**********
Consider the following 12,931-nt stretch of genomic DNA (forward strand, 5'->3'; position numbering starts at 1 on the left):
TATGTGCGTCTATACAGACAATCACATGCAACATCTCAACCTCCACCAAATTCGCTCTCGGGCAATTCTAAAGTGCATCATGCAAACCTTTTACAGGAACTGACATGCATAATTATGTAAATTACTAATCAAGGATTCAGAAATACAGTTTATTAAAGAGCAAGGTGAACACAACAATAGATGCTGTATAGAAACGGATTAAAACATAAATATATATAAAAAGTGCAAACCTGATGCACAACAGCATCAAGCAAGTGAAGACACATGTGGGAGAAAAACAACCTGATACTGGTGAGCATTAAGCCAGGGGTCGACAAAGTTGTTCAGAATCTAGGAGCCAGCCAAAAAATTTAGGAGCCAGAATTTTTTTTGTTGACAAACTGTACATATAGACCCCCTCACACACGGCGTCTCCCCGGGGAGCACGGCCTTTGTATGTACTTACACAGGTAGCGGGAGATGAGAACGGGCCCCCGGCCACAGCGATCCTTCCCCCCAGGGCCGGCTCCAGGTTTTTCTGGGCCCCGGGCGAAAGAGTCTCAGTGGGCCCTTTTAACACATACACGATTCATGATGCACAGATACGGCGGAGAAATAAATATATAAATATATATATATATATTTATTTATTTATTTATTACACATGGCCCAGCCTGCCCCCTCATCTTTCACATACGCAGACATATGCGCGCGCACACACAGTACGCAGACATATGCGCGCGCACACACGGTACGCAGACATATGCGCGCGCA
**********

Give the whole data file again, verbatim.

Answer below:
Consider the following 12,931-nt stretch of genomic DNA (forward strand, 5'->3'; position numbering starts at 1 on the left):
TATGTGCGTCTATACAGACAATCACATGCAACATCTCAACCTCCACCAAATTCGCTCTCGGGCAATTCTAAAGTGCATCATGCAAACCTTTTACAGGAACTGACATGCATAATTATGTAAATTACTAATCAAGGATTCAGAAATACAGTTTATTAAAGAGCAAGGTGAACACAACAATAGATGCTGTATAGAAACGGATTAAAACATAAATATATATAAAAAGTGCAAACCTGATGCACAACAGCATCAAGCAAGTGAAGACACATGTGGGAGAAAAACAACCTGATACTGGTGAGCATTAAGCCAGGGGTCGACAAAGTTGTTCAGAATCTAGGAGCCAGCCAAAAAATTTAGGAGCCAGAATTTTTTTTGTTGACAAACTGTACATATAGACCCCCTCACACACGGCGTCTCCCCGGGGAGCACGGCCTTTGTATGTACTTACACAGGTAGCGGGAGATGAGAACGGGCCCCCGGCCACAGCGATCCTTCCCCCCAGGGCCGGCTCCAGGTTTTTCTGGGCCCCGGGCGAAAGAGTCTCAGTGGGCCCTTTTAACACATACACGATTCATGATGCACAGATACGGCGGAGAAATAAATATATAAATATATATATATATATTTATTTATTTATTTATTACACATGGCCCAGCCTGCCCCCTCATCTTTCACATACGCAGACATATGCGCGCGCACACACAGTACGCAGACATATGCGCGCGCACACACGGTACGCAGACATATGCGCGCGCA